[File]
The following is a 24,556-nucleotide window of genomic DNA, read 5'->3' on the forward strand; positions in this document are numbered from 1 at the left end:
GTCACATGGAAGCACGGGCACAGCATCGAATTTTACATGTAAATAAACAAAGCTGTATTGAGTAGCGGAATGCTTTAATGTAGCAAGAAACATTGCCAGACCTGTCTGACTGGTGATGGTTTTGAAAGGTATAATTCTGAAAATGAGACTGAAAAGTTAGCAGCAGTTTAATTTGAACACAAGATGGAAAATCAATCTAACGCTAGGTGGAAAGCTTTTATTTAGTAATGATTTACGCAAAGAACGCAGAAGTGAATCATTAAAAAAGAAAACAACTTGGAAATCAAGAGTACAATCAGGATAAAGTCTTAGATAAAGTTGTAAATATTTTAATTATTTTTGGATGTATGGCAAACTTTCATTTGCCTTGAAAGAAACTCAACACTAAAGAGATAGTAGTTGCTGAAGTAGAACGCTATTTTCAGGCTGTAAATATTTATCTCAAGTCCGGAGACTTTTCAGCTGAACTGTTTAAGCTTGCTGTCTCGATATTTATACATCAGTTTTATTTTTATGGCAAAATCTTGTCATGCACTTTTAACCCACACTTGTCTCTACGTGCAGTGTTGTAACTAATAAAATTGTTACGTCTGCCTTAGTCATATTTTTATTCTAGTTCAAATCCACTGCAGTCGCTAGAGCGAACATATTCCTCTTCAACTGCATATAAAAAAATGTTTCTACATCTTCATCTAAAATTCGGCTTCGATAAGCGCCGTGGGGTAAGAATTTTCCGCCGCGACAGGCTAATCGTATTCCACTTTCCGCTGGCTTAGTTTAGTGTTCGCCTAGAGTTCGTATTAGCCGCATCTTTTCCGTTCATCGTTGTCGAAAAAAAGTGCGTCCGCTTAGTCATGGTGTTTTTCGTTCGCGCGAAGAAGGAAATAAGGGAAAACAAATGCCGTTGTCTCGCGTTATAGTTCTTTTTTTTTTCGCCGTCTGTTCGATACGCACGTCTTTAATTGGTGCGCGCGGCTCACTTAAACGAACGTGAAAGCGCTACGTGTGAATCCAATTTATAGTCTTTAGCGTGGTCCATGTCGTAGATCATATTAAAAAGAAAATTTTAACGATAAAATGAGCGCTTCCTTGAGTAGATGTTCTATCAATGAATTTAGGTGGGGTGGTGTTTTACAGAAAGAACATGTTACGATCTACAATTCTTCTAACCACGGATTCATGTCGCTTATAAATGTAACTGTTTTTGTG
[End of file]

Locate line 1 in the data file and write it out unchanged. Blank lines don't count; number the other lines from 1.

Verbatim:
The following is a 24,556-nucleotide window of genomic DNA, read 5'->3' on the forward strand; positions in this document are numbered from 1 at the left end: